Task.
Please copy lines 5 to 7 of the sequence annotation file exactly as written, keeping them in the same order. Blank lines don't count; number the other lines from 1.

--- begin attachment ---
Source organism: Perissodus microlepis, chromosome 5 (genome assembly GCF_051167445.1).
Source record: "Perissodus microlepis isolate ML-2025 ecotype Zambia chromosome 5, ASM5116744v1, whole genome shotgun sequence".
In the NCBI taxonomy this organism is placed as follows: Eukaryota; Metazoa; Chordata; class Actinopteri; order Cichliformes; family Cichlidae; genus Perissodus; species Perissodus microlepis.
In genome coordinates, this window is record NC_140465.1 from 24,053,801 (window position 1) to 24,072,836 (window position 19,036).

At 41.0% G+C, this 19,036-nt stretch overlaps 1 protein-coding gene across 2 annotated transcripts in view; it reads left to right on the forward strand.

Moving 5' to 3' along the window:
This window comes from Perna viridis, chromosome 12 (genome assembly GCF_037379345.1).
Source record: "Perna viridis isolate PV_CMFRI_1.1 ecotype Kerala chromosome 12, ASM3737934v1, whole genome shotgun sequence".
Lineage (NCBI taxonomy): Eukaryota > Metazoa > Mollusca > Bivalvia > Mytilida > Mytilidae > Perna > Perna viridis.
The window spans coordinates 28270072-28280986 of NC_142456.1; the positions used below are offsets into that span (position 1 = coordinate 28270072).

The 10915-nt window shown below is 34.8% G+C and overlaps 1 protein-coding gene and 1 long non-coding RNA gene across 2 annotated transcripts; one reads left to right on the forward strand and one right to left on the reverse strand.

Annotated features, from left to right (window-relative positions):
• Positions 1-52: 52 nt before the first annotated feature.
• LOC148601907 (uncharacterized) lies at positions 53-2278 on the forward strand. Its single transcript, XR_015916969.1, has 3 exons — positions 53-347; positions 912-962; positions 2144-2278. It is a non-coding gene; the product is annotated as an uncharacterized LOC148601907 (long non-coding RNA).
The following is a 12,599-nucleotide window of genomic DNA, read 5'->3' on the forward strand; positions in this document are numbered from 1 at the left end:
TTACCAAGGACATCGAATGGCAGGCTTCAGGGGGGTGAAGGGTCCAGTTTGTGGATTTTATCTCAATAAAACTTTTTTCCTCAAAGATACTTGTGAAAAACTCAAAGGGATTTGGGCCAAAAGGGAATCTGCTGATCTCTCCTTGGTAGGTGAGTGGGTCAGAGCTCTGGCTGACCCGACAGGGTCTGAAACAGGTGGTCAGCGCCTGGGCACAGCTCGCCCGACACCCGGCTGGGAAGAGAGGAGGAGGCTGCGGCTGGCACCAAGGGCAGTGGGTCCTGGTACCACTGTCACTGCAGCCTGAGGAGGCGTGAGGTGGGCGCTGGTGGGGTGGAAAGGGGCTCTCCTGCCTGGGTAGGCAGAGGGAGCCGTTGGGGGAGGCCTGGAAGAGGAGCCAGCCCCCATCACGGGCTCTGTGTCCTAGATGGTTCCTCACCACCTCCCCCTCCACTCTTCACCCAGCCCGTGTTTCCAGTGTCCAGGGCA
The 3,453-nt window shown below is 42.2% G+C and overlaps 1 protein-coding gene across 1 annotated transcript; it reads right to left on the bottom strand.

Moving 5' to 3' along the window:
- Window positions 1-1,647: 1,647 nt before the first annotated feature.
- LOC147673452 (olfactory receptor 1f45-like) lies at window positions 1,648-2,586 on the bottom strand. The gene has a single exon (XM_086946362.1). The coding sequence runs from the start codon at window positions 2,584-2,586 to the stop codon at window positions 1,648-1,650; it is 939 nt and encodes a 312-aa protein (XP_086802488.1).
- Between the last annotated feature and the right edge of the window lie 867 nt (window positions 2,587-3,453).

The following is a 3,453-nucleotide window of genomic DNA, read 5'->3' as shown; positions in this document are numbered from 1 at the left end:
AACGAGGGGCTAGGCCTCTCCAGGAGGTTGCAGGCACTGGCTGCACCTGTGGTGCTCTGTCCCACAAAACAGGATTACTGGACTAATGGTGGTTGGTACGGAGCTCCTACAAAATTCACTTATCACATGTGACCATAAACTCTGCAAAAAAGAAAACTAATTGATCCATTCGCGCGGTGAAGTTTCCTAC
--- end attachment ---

At 41.0% G+C, this 19,036-nt stretch overlaps 1 protein-coding gene across 2 annotated transcripts in view; it reads left to right on the forward strand.

Moving 5' to 3' along the window:
This window comes from Perna viridis, chromosome 12 (genome assembly GCF_037379345.1).